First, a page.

Proud to help carry out duty as old as mankind

Elise Wolfgram at Gillions Funeral Services. Photo: Christine O'Connor
Elise Wolfgram at Gillions Funeral Services. Photo: Christine O'Connor
Summer Times reporters recently spent time following southerners going about their daily lives. Today Elise Wolfgram shares her day with John Lewis.

When you work at a funeral home, it can sometimes be difficult to work out when one day ends and another begins, Elise Wolfgram says.

"My day usually starts with my alarm clock going off at 7am, waking me after a refreshing eight hours of slumber.

"But occasionally it begins bleary-eyed at 2.15am, when my colleague rings me to arrange an immediate transfer from a rest-home or residence.''

During the few extraordinarily busy times of the year, the Gillions Funeral Services embalmer/funeral assistant says the days may run together entirely, when late nights at the office blend into restless sleeps and early starts.

"Typically, though, I arrive at the office at 8.30am with very little idea what the day will bring.''

She has a morning meeting that reveals her first few tasks of the day. Her job is incredibly varied.

"As my esteemed employer Keith Gillions puts it: `We wear many hats','' she says.

"In any given day, I can be found washing cars, vacuuming, cleaning toilets, trimming caskets, running errands and assisting at funerals.

"By virtue of my relative youth and the technological dependence associated with it, I have also become the IT helpdesk.

"The best part of my job is easily my work with the deceased.''

She says her introduction to the deceased often begins when she and a funeral director travel to a hospital, rest-home or residence to pick them up.

"This is like a well-choreographed dance sometimes, manoeuvering the stretcher up and down stairs, through narrow doorways and corridors, and even carefully moving the faithful cat or dog who is still standing guard on their master's bed.

"In a few well-practised movements, the deceased is enshrouded and placed on the stretcher. If we can find one, we place a flower on top as we wheel them to the hearse outside.''

Once back at the office, she starts preparing them according to the body's condition and the family's wishes.

She says New Zealanders in general have a brilliant attitude to death, stemming from both European and Maori customs that normalise death.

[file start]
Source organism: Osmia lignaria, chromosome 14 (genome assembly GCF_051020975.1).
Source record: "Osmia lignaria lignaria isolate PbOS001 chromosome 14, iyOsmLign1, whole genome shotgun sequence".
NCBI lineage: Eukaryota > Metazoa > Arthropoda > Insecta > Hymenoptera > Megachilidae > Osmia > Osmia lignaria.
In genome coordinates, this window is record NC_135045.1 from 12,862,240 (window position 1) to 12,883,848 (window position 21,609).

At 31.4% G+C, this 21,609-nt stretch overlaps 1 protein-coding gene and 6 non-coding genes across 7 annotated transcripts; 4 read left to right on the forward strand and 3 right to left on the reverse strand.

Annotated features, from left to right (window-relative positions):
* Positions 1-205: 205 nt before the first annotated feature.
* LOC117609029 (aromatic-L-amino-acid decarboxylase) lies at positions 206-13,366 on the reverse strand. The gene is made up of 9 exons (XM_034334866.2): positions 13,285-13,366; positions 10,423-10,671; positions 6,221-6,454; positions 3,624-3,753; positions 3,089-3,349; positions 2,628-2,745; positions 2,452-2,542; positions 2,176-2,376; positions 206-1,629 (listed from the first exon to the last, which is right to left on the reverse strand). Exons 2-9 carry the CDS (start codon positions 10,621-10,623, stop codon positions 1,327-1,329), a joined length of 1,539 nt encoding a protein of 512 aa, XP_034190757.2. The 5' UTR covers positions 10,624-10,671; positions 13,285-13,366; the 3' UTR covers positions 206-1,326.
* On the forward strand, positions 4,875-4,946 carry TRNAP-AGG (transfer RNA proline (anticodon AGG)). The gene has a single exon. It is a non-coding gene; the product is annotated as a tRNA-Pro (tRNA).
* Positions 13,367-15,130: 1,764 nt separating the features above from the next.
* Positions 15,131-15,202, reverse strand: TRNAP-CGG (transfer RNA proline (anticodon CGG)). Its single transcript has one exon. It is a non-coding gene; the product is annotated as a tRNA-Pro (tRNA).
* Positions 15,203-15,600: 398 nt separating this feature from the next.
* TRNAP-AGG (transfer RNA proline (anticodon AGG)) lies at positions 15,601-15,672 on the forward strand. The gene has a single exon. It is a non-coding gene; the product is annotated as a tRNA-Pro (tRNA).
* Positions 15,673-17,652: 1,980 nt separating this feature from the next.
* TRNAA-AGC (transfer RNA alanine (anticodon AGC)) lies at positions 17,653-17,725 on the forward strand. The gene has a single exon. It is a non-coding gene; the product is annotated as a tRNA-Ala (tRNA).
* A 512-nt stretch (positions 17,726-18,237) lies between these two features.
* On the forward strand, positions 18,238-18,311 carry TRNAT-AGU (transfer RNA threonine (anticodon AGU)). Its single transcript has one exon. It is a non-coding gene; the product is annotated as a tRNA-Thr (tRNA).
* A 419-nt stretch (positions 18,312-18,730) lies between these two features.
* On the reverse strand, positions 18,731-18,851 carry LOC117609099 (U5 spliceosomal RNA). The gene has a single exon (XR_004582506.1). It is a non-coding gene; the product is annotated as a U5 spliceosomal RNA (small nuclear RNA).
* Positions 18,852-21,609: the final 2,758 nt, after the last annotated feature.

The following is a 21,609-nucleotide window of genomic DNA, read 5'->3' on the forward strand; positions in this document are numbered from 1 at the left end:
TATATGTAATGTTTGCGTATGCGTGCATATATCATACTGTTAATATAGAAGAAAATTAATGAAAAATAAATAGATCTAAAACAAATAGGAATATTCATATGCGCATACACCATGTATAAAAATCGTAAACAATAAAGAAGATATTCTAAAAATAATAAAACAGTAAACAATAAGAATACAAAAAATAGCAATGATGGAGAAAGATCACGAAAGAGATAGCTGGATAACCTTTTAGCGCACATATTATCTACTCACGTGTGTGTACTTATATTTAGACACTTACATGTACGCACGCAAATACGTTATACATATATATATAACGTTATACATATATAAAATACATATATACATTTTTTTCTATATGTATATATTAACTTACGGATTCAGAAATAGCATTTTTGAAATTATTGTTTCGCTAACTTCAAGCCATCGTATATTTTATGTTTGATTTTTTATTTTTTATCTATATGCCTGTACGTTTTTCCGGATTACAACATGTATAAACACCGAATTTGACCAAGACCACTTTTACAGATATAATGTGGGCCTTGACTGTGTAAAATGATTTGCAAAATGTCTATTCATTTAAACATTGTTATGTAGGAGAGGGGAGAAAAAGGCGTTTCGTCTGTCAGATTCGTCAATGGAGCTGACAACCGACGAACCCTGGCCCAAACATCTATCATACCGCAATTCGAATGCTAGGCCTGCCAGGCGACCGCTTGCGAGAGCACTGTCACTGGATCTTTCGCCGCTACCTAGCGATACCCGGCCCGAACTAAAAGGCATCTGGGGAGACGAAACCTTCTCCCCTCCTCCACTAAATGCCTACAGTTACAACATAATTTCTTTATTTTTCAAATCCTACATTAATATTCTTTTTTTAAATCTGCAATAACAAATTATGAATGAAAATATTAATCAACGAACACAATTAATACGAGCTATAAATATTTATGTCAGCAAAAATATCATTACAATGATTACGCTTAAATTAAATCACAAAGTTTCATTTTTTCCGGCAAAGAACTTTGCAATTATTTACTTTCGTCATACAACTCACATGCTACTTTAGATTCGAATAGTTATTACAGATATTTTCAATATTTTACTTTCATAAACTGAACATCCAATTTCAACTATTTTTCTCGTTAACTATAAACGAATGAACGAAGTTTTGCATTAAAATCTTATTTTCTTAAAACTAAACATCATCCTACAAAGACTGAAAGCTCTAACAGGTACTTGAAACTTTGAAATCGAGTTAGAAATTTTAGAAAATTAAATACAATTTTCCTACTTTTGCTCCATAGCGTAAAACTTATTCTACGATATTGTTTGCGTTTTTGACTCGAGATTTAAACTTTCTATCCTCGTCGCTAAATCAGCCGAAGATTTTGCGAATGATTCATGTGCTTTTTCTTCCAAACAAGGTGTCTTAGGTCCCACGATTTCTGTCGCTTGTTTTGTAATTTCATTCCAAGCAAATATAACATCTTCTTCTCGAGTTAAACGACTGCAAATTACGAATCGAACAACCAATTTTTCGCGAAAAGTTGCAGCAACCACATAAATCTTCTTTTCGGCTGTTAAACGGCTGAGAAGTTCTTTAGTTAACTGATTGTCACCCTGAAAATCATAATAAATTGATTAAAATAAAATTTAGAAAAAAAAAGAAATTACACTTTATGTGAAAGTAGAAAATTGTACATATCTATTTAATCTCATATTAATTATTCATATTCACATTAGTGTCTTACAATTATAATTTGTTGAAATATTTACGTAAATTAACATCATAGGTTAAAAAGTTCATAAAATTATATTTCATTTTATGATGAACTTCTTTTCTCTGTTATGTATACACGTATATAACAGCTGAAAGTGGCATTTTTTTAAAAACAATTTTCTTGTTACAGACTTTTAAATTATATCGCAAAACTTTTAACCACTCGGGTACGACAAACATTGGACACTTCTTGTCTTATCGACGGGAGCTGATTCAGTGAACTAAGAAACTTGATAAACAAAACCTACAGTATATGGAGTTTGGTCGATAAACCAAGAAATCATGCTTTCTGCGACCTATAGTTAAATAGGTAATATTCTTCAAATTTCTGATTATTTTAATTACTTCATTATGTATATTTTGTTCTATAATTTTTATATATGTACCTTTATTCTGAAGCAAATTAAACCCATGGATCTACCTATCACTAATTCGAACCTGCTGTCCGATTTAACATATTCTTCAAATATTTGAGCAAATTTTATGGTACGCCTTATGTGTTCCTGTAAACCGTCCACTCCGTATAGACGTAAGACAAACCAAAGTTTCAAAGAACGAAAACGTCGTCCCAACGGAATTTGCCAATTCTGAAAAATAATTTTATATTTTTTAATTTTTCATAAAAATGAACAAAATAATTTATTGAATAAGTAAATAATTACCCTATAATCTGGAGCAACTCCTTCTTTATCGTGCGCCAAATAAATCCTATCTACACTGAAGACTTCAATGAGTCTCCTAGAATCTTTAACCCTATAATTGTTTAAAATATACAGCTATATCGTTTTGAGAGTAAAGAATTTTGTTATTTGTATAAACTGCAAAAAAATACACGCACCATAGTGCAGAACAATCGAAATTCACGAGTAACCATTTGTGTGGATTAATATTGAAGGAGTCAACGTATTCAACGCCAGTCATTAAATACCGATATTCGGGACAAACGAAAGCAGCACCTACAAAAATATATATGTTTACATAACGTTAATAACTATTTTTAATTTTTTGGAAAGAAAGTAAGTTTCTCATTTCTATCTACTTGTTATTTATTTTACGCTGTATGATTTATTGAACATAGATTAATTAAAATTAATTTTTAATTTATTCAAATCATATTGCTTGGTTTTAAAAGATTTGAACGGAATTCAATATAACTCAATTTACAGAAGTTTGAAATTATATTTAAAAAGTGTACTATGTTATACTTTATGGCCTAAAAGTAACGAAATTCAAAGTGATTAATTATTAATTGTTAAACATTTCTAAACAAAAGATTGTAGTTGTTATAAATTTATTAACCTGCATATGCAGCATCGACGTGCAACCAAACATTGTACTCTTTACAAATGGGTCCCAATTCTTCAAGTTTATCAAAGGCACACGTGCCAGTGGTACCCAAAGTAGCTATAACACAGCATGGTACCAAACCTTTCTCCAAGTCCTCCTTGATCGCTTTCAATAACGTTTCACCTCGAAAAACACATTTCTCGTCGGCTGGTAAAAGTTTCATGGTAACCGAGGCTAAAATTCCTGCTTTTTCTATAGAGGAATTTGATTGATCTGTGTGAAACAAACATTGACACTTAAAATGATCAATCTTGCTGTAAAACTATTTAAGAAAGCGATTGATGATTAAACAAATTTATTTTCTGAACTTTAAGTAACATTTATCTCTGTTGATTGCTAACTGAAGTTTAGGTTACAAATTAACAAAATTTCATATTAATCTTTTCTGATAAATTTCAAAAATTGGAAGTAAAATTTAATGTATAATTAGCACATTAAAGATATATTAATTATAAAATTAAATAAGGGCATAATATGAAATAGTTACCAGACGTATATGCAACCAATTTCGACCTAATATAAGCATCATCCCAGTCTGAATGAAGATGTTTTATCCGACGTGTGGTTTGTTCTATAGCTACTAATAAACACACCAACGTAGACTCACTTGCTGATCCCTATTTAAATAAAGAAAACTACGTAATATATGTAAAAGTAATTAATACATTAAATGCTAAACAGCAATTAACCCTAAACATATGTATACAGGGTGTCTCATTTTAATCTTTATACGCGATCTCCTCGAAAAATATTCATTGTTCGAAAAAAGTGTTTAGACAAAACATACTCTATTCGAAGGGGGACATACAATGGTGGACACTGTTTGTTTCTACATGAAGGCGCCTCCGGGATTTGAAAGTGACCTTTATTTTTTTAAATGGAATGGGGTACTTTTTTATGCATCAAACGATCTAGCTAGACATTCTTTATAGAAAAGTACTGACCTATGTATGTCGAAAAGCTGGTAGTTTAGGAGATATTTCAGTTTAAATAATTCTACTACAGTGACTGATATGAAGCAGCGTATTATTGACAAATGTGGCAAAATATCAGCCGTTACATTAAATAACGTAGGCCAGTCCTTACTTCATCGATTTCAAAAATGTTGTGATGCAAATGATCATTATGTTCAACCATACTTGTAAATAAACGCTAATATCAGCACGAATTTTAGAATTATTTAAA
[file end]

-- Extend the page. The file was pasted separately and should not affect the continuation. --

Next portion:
"Though deceased, they are still part of the whanau. Laying out the deceased with Kiwi-style grave goods including letters, photos, favourite knick-knacks and toys, bags of lollies or a final bottle of Speights for the journey is not unusual.''

Taking them home before the day of their funeral is another New Zealand experience.

Other countries do not seem so keen to share the last few days of their loved one's presence, she says.

Each tea break and meal time at Gillions is a chance for yet more staff meetings.

"It's important that we communicate, both for our professional day plans and for social reasons.

"The team here is friendly and tight-knit - an important part of debriefing after joyous celebrations and stressful events alike.''

The ages of the team members range from the 20s to the 60s, and on some Fridays when the retired Allan Gillions comes in for a fish and chip lunch, the age range climbs to the 80s.

"Between us all is varying years of experience, different backgrounds, approaches and points of view, and an invaluable source of support and wisdom in a workplace where death and mourning happen every day.''

By 5pm each day, she and her colleagues have probably witnessed the depths of grief alongside the mundane.

"Death and grief are our normal.

"As we pick up our work phones, make sure the ringer is on loud, and prepare for our turn on the on-call roster, we are proud in the knowledge that our labours have helped families perform a duty as ancient as humanity itself - the care of our dead.''

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